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J Neurol Neurosurg Psychiatry. 2005 Aug;76(8):1103-8.

Quantitative MRI of the wrist and nerve conduction studies in patients with idiopathic carpal tunnel syndrome.

Author information

  • 1Department of Orthopaedic Surgery, Suwa Red Cross Hospital, Suwa City, 392-8510, Nagano Prefecture, Japan. sigeharu-utiyama@suwa.jrc.or.jp

Abstract

OBJECTIVE:

To correlate morphological findings of idiopathic carpal tunnel syndrome (CTS) with the function of the median nerve.

METHODS:

In this study, 105 wrists of 105 women patients with idiopathic CTS, and 36 wrists of 36 female volunteers were subjected to nerve conduction studies and MRI. Cross sectional area, signal intensity ratio, and the flattening ratio of the median nerve, carpal tunnel area, flexor tendon area, synovial area, and intersynovial space, and the palmar bowing of the transverse carpal ligament (TCL) were quantified by MRI and correlated with the severity of the disease determined by nerve conduction studies.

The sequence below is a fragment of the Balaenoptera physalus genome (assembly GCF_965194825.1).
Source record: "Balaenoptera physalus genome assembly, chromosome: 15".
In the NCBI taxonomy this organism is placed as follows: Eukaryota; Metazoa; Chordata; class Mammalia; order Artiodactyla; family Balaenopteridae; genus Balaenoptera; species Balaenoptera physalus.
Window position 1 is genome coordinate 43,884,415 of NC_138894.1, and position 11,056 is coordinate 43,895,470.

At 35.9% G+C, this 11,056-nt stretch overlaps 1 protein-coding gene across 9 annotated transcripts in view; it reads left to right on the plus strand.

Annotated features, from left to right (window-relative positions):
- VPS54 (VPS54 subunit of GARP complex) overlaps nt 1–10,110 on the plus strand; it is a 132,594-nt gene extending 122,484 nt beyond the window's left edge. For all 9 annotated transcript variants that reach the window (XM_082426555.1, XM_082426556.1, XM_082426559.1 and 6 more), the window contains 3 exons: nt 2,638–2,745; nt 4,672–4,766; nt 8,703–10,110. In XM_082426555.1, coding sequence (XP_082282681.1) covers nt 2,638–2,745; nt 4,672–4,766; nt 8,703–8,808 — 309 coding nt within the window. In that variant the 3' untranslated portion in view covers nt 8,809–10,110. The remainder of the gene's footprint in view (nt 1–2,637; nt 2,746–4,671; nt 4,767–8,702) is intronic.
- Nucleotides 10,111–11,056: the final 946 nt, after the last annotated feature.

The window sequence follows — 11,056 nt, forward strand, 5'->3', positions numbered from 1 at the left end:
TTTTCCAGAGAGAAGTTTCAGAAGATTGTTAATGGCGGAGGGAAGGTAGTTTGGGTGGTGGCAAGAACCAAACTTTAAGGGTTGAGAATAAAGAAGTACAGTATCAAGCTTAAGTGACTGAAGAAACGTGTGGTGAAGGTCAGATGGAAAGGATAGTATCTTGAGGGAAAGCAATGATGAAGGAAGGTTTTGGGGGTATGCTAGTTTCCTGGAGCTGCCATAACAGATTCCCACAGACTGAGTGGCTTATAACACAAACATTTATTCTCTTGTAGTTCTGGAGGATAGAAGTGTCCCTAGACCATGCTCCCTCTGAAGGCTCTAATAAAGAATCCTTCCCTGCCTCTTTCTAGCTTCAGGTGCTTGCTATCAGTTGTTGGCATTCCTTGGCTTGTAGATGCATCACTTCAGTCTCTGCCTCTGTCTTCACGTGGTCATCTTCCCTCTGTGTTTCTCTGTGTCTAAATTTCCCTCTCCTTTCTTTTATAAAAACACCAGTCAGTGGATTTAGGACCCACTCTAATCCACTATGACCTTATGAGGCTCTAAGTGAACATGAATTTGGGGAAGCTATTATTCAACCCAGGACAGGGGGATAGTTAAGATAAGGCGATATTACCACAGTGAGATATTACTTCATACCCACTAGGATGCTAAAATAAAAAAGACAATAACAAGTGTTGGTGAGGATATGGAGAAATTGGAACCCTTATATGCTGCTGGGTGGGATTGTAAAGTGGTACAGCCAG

RESULTS:

Cross sectional areas of the median nerve, flexor tendons, and carpal tunnel, and the palmar bowing of the TCL of the CTS groups were greater than in the control group, but differences were not detected among the CTS groups for the area of the flexor tendons and the carpal tunnel. Enlargement, flattening, and high signal intensity of the median nerve at the distal radioulnar joint level were more significant in the advanced than in the earlier stages of the disease. Increase in palmar bowing of the TCL was less prominent in the most advanced group. Linear correlation between the area of the carpal tunnel and palmar bowing of the TCL was noted.

CONCLUSION:

Severity of the disease could be judged by evaluating not only longitudinal changes of signal intensity and configuration of the median nerve, but also palmar bowing of the TCL. Increased palmar bowing of the TCL was found to be associated with an increase in the area of the carpal tunnel.

PMID:
16024888
[PubMed - indexed for MEDLINE]
PMCID:
PMC1739757
Free PMC Article
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